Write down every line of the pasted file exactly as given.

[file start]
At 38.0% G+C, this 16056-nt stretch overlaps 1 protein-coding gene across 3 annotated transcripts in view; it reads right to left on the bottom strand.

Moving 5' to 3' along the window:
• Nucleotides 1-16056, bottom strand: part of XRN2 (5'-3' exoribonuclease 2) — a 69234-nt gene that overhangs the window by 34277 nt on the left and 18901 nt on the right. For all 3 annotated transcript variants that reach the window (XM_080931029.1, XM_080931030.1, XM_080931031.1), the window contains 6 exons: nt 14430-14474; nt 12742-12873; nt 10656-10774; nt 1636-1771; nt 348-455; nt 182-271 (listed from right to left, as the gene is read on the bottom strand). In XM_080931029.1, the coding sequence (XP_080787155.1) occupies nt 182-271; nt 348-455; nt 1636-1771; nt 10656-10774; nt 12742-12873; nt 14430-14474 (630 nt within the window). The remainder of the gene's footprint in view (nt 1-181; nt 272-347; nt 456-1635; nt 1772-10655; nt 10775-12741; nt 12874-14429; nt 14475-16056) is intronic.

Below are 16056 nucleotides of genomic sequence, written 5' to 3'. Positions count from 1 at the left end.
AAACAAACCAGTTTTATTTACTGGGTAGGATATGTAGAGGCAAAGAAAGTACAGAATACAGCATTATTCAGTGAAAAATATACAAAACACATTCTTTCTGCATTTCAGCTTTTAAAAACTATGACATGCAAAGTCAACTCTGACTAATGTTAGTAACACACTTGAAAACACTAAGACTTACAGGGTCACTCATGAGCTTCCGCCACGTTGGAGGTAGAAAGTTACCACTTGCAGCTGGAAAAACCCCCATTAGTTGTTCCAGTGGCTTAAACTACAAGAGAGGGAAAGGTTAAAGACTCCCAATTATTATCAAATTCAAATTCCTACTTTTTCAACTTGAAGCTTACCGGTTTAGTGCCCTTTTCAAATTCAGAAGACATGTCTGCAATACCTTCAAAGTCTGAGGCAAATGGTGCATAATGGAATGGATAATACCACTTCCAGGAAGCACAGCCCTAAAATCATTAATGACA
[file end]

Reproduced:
At 38.0% G+C, this 16056-nt stretch overlaps 1 protein-coding gene across 3 annotated transcripts in view; it reads right to left on the bottom strand.

Moving 5' to 3' along the window:
• Nucleotides 1-16056, bottom strand: part of XRN2 (5'-3' exoribonuclease 2) — a 69234-nt gene that overhangs the window by 34277 nt on the left and 18901 nt on the right. For all 3 annotated transcript variants that reach the window (XM_080931029.1, XM_080931030.1, XM_080931031.1), the window contains 6 exons: nt 14430-14474; nt 12742-12873; nt 10656-10774; nt 1636-1771; nt 348-455; nt 182-271 (listed from right to left, as the gene is read on the bottom strand). In XM_080931029.1, the coding sequence (XP_080787155.1) occupies nt 182-271; nt 348-455; nt 1636-1771; nt 10656-10774; nt 12742-12873; nt 14430-14474 (630 nt within the window). The remainder of the gene's footprint in view (nt 1-181; nt 272-347; nt 456-1635; nt 1772-10655; nt 10775-12741; nt 12874-14429; nt 14475-16056) is intronic.

Below are 16056 nucleotides of genomic sequence, written 5' to 3'. Positions count from 1 at the left end.
AAACAAACCAGTTTTATTTACTGGGTAGGATATGTAGAGGCAAAGAAAGTACAGAATACAGCATTATTCAGTGAAAAATATACAAAACACATTCTTTCTGCATTTCAGCTTTTAAAAACTATGACATGCAAAGTCAACTCTGACTAATGTTAGTAACACACTTGAAAACACTAAGACTTACAGGGTCACTCATGAGCTTCCGCCACGTTGGAGGTAGAAAGTTACCACTTGCAGCTGGAAAAACCCCCATTAGTTGTTCCAGTGGCTTAAACTACAAGAGAGGGAAAGGTTAAAGACTCCCAATTATTATCAAATTCAAATTCCTACTTTTTCAACTTGAAGCTTACCGGTTTAGTGCCCTTTTCAAATTCAGAAGACATGTCTGCAATACCTTCAAAGTCTGAGGCAAATGGTGCATAATGGAATGGATAATACCACTTCCAGGAAGCACAGCCCTAAAATCATTAATGACA